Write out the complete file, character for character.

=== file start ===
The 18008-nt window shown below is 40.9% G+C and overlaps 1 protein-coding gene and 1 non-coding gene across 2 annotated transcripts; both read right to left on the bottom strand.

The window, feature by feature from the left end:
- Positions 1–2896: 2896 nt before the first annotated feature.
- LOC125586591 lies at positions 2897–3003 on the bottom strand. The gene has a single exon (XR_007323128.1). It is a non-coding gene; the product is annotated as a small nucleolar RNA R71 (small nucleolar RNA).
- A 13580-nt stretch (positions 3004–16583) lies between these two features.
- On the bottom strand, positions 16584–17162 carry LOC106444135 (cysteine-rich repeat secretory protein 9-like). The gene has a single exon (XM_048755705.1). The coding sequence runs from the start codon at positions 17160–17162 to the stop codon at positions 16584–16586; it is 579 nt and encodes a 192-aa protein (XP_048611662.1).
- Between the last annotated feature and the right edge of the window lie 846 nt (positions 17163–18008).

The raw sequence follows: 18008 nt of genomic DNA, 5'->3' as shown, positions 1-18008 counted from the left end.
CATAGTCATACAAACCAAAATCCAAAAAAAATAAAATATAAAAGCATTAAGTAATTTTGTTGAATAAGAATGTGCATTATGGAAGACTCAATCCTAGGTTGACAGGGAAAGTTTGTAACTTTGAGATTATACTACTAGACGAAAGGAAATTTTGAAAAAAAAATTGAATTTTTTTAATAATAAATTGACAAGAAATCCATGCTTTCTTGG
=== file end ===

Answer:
The 18008-nt window shown below is 40.9% G+C and overlaps 1 protein-coding gene and 1 non-coding gene across 2 annotated transcripts; both read right to left on the bottom strand.

The window, feature by feature from the left end:
- Positions 1–2896: 2896 nt before the first annotated feature.
- LOC125586591 lies at positions 2897–3003 on the bottom strand. The gene has a single exon (XR_007323128.1). It is a non-coding gene; the product is annotated as a small nucleolar RNA R71 (small nucleolar RNA).
- A 13580-nt stretch (positions 3004–16583) lies between these two features.
- On the bottom strand, positions 16584–17162 carry LOC106444135 (cysteine-rich repeat secretory protein 9-like). The gene has a single exon (XM_048755705.1). The coding sequence runs from the start codon at positions 17160–17162 to the stop codon at positions 16584–16586; it is 579 nt and encodes a 192-aa protein (XP_048611662.1).
- Between the last annotated feature and the right edge of the window lie 846 nt (positions 17163–18008).

The raw sequence follows: 18008 nt of genomic DNA, 5'->3' as shown, positions 1-18008 counted from the left end.
CATAGTCATACAAACCAAAATCCAAAAAAAATAAAATATAAAAGCATTAAGTAATTTTGTTGAATAAGAATGTGCATTATGGAAGACTCAATCCTAGGTTGACAGGGAAAGTTTGTAACTTTGAGATTATACTACTAGACGAAAGGAAATTTTGAAAAAAAAATTGAATTTTTTTAATAATAAATTGACAAGAAATCCATGCTTTCTTGG